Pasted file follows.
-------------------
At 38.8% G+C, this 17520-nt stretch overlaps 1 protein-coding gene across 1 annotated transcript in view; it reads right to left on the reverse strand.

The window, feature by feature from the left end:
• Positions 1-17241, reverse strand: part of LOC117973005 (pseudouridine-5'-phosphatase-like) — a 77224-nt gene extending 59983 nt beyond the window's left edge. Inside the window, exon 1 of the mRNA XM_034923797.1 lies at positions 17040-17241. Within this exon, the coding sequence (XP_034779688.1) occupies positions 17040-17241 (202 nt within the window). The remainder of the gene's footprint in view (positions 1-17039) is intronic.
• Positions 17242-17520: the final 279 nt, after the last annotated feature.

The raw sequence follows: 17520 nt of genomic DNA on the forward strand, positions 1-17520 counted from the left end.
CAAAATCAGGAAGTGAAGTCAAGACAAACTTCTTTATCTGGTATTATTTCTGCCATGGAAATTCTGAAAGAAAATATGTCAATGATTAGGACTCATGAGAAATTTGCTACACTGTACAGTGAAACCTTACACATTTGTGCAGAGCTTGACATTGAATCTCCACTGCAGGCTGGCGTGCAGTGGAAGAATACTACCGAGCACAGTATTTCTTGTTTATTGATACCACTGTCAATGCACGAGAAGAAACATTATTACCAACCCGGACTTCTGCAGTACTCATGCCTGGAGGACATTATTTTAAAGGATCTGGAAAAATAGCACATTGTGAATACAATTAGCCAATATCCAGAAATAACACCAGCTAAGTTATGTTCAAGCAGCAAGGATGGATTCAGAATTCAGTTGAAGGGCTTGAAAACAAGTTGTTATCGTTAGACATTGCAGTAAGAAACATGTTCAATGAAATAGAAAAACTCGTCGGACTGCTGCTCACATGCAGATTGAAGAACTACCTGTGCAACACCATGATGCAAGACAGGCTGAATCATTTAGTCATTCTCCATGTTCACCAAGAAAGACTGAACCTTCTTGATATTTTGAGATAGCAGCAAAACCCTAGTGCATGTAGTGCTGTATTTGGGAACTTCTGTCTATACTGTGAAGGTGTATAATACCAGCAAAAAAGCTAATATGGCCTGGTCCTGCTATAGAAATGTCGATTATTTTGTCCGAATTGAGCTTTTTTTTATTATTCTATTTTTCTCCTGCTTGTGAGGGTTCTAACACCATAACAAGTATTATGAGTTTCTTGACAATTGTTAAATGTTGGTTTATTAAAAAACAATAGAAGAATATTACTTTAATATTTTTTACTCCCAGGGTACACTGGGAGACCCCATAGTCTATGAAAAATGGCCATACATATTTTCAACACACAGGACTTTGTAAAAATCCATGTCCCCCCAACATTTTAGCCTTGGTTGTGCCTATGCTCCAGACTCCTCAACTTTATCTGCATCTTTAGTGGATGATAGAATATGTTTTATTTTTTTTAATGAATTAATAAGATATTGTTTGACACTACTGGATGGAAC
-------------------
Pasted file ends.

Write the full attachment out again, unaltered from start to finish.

At 38.8% G+C, this 17520-nt stretch overlaps 1 protein-coding gene across 1 annotated transcript in view; it reads right to left on the reverse strand.

The window, feature by feature from the left end:
• Positions 1-17241, reverse strand: part of LOC117973005 (pseudouridine-5'-phosphatase-like) — a 77224-nt gene extending 59983 nt beyond the window's left edge. Inside the window, exon 1 of the mRNA XM_034923797.1 lies at positions 17040-17241. Within this exon, the coding sequence (XP_034779688.1) occupies positions 17040-17241 (202 nt within the window). The remainder of the gene's footprint in view (positions 1-17039) is intronic.
• Positions 17242-17520: the final 279 nt, after the last annotated feature.

The raw sequence follows: 17520 nt of genomic DNA on the forward strand, positions 1-17520 counted from the left end.
CAAAATCAGGAAGTGAAGTCAAGACAAACTTCTTTATCTGGTATTATTTCTGCCATGGAAATTCTGAAAGAAAATATGTCAATGATTAGGACTCATGAGAAATTTGCTACACTGTACAGTGAAACCTTACACATTTGTGCAGAGCTTGACATTGAATCTCCACTGCAGGCTGGCGTGCAGTGGAAGAATACTACCGAGCACAGTATTTCTTGTTTATTGATACCACTGTCAATGCACGAGAAGAAACATTATTACCAACCCGGACTTCTGCAGTACTCATGCCTGGAGGACATTATTTTAAAGGATCTGGAAAAATAGCACATTGTGAATACAATTAGCCAATATCCAGAAATAACACCAGCTAAGTTATGTTCAAGCAGCAAGGATGGATTCAGAATTCAGTTGAAGGGCTTGAAAACAAGTTGTTATCGTTAGACATTGCAGTAAGAAACATGTTCAATGAAATAGAAAAACTCGTCGGACTGCTGCTCACATGCAGATTGAAGAACTACCTGTGCAACACCATGATGCAAGACAGGCTGAATCATTTAGTCATTCTCCATGTTCACCAAGAAAGACTGAACCTTCTTGATATTTTGAGATAGCAGCAAAACCCTAGTGCATGTAGTGCTGTATTTGGGAACTTCTGTCTATACTGTGAAGGTGTATAATACCAGCAAAAAAGCTAATATGGCCTGGTCCTGCTATAGAAATGTCGATTATTTTGTCCGAATTGAGCTTTTTTTTATTATTCTATTTTTCTCCTGCTTGTGAGGGTTCTAACACCATAACAAGTATTATGAGTTTCTTGACAATTGTTAAATGTTGGTTTATTAAAAAACAATAGAAGAATATTACTTTAATATTTTTTACTCCCAGGGTACACTGGGAGACCCCATAGTCTATGAAAAATGGCCATACATATTTTCAACACACAGGACTTTGTAAAAATCCATGTCCCCCCAACATTTTAGCCTTGGTTGTGCCTATGCTCCAGACTCCTCAACTTTATCTGCATCTTTAGTGGATGATAGAATATGTTTTATTTTTTTTAATGAATTAATAAGATATTGTTTGACACTACTGGATGGAAC